Skip to Main Content

Native Plant Profile: New England Aster (Symphyotrichum novae-angliae)

Photo of New England aster

New England aster by Dan Mullen NC ND 2.0

With lilac purple rays and a bright yellow center, New England aster (Symphyotrichum novae-angliae) brings a pop of color to fall gardens. This tall, branching aster can reach heights up to six feet if allowed to grow to its full potential. Each stalk can have over a dozen composite flowers at its tips that bloom from August through October in Maryland. Each composite flower is actually made up of multiple flowers, from yellow disk flowers in the center to purple ray flowers on the edges. 

New England aster can be found throughout much of Maryland, though its distribution on the eastern shore is limited. New England aster grows best in moist, well draining soil, in full sun to part shade. It does not grow well in dry soils or full shade. If stressed, particularly by drought conditions, New England aster may drop its lower leaves or the stem will fall over. If planted in the right area, New England aster may self-seed and spread. To control the height of New England aster, you can prune one-third of the plant in early summer. Occasionally, New England asters may need to be staked if blooms get too heavy. To add color to fall gardens, consider planting this species along with late blooming goldenrods. 

Multiple cultivars of New England aster can be found on the market, including dwarf varieties like ‘Purple Dome.’ In addition, there are a number of cultivars that have pink flowers instead of the usual purple. PhD research by White (2016) found that the straight native New England aster had significantly more bumblebee and honeybee visits in experimental gardens than the cultivar New England aster ‘Alma Potschke.’ While much of the plant remained the same in the cultivar versus the straight native, the flower color was different, which likely accounted for the decline in visits by pollinators. In a similar trial by Penn State, the straight species New England aster (Symphyotrichum novae-angliae) had three times more pollinator visits than the nativar New England aster ‘Purple Dome.’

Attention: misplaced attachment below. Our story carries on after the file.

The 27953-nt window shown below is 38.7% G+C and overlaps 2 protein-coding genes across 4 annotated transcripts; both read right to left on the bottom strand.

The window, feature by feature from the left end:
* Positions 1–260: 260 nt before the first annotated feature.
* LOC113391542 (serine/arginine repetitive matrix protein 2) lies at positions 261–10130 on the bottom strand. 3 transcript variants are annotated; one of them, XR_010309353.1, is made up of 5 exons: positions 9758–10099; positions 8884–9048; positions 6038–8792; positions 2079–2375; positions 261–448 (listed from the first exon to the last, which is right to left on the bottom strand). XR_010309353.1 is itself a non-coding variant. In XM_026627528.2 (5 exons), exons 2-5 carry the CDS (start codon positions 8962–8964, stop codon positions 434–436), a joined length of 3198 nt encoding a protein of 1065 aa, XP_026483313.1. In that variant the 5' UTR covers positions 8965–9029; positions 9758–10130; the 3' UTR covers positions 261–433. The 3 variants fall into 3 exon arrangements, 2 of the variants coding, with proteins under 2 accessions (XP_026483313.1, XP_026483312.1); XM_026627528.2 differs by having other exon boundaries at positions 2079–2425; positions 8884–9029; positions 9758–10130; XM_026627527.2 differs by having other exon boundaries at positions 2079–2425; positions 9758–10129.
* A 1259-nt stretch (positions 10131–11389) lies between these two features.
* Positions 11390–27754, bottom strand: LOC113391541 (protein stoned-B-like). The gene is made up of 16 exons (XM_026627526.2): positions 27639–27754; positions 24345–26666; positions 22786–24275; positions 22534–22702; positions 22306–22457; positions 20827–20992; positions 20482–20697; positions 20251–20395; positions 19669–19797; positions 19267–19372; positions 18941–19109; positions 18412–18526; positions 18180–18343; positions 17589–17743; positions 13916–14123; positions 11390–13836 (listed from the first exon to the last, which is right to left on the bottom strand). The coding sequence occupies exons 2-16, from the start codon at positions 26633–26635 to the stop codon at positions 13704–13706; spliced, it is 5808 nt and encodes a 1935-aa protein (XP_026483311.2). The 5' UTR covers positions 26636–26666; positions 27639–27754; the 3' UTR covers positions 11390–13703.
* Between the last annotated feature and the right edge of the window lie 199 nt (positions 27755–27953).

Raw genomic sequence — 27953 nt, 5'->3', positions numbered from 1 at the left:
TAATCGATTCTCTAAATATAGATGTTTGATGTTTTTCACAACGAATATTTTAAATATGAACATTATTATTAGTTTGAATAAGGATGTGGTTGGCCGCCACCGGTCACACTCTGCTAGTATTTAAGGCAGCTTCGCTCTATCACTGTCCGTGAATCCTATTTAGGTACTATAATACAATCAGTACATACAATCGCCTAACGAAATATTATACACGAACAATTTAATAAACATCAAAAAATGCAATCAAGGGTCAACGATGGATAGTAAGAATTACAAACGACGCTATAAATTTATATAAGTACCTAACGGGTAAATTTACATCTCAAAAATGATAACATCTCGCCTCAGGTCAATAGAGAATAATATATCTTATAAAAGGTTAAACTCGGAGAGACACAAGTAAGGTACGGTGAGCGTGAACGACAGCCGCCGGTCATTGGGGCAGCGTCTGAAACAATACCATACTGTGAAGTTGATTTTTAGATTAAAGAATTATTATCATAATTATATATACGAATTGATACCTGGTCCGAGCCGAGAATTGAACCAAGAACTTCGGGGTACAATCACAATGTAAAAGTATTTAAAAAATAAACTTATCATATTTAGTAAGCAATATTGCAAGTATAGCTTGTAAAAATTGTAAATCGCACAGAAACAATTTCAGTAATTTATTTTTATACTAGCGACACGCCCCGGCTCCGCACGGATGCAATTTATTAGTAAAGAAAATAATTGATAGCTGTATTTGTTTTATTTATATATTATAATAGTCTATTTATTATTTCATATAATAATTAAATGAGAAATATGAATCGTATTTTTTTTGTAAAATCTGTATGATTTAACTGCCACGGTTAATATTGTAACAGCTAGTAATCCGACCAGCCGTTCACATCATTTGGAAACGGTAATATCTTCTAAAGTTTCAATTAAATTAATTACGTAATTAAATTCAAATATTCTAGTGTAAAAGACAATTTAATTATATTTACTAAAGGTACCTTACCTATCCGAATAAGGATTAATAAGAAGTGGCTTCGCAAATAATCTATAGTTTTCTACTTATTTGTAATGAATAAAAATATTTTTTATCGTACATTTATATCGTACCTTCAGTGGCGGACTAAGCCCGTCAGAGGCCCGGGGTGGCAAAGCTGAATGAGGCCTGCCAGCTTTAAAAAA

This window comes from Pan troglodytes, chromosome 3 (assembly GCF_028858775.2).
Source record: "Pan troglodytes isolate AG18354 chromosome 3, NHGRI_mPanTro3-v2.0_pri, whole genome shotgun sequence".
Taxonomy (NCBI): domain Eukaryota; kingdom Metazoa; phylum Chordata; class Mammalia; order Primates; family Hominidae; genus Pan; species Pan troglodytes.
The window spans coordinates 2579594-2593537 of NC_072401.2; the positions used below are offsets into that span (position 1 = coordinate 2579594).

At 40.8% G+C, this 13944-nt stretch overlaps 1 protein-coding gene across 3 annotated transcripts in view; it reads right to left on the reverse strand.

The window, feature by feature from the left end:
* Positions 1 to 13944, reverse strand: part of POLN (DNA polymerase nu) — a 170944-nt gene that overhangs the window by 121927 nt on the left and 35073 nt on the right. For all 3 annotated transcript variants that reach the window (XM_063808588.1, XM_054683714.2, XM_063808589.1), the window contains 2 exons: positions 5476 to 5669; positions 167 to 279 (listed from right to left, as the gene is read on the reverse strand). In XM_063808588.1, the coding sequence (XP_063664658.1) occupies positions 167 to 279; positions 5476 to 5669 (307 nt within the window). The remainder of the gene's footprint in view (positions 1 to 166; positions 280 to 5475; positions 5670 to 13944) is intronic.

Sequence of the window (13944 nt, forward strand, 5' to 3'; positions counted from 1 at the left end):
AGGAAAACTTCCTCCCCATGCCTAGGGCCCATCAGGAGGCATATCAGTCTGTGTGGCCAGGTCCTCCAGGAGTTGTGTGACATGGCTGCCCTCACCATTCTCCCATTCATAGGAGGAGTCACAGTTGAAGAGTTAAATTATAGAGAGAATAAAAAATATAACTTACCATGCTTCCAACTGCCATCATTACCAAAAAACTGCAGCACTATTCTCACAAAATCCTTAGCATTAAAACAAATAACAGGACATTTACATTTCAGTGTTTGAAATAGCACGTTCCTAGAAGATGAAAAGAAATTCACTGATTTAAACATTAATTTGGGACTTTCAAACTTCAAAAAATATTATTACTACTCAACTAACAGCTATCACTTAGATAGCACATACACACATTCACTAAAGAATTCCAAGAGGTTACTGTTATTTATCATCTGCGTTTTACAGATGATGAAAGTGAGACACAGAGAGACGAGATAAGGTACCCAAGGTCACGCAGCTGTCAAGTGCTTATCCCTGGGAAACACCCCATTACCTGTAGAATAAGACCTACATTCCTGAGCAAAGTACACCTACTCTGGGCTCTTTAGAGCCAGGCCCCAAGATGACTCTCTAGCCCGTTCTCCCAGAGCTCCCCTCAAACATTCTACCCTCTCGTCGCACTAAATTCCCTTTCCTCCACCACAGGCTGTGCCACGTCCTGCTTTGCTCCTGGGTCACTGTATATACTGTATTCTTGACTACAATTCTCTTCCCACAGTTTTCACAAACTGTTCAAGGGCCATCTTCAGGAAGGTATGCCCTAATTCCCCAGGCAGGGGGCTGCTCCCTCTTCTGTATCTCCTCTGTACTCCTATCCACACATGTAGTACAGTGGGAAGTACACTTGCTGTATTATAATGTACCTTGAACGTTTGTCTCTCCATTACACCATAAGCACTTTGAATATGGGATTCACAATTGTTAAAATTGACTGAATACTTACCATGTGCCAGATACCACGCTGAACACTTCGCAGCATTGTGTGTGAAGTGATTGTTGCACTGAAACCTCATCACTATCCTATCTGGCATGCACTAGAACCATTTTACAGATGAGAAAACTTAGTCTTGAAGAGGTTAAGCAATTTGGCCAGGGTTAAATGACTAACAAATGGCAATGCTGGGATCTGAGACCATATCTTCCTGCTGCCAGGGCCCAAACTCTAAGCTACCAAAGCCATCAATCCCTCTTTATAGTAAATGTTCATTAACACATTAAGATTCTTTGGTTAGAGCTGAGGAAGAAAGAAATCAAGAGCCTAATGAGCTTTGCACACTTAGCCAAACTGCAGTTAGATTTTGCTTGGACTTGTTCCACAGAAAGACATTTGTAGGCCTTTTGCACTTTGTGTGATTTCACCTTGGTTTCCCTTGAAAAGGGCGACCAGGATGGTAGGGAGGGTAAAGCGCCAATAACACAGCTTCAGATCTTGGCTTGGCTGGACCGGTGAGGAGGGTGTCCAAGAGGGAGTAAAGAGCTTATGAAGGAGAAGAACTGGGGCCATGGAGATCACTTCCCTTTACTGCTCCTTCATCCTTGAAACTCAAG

Because of its late flowering, New England aster makes a great fall nectar source for a variety of insects, including migrating monarch butterflies. According to Illinois Wildflowers, this plant is primarily visited by long-tongued bees, bee flies, butterflies and skippers and is a host plant for pearl crescent butterflies. A number of moth species, from Isabella tiger moths to smaller geometer moths, often feed on this plant. You may also notice tiny leaf mines from leaf miners, too. As the plant’s seeds mature, some bird species will feed off of it, and New England aster is sometimes consumed by white-tailed deer and rabbits.

Photo of monarch on New England aster

Monarch on New England aster by Tom Koerner/USFWS CC by 2.0

References

Frett and Piat. 2006. Asters for the Mid-Atlantic Region. https://1x848d9mftq5g9wx3epiqa1d-wpengine.netdna-ssl.com/wp-content/uploads/2016/12/Mt_Cuba_Report-Asters_for_Mid-Atlantic.pdf Accessed September 4, 2019.

Hilty, J. 2019. Illinois Wildflowers website. https://www.illinoiswildflowers.info/ Accessed September 4, 2019.

Holcomb, E. J. and C. Schmotzer. 2015. Bees, Bugs, and Blooms Penn State Extension. https://ento.psu.edu/pollinators/resources-and-outreach/bees-bugs-blooms-2013-a-pollinator-trial Accessed October 2, 2019. 

White, A. 2016. From nursery to nature: evaluating native herbaceous flowering plants versus native cultivars for pollinator habitat restoration. Unpublished doctoral thesis, University of Vermont.



Happy Fall!

Fall is my favorite time of year. I love the sights and smells as the summer fades, and it is a great time to be out in the garden. Currently, many animals are in the midst of migration, and we are having some record breaking dragonfly migration swarms this year! As fall unfolds, here are a few things to consider this time of year: 

  1. Skip the fall clean-up to help local wildlife
  2. Consider sowing seeds
  3. Fuel fall migrants

In addition, last year’s rainy summer, coupled with this year’s drought and other factors, have taken a toll on oaks in our region. The University of Maryland Extension has put together an informative and concise article on Why Oak Trees are Declining. If you are in need of trees and shrubs for conservation or lumber, check out the Maryland State Tree Nursery which is accepting orders for Spring 2020. 

In this issue, you can learn about a lovely native wildflower, the New England aster, as well as a native group of bees called sweat bees that help to pollinate New England aster and its relatives. In addition, with advances in plant research, we are learning more about how cultivars affect our landscapes. Finally, learn about an up and coming invasive insect in Maryland, the spotted lanternfly, and how to report if you see one in the state. 

Happy Habitats,
Kerry Wixted


Click here to have HabiChat—the quarterly backyard wildlife habitat newsletter from the Wild Acres program—delivered right to your inbox!

In this Issue
Native Animal Profile: Sweat Bees (aka Halictid Bees)
Search and Destroy: the Spotted Lanterfly
The Cultivar Question

Header photo of monarch butterfly on New England aster flower


ae1a-ewspw-web2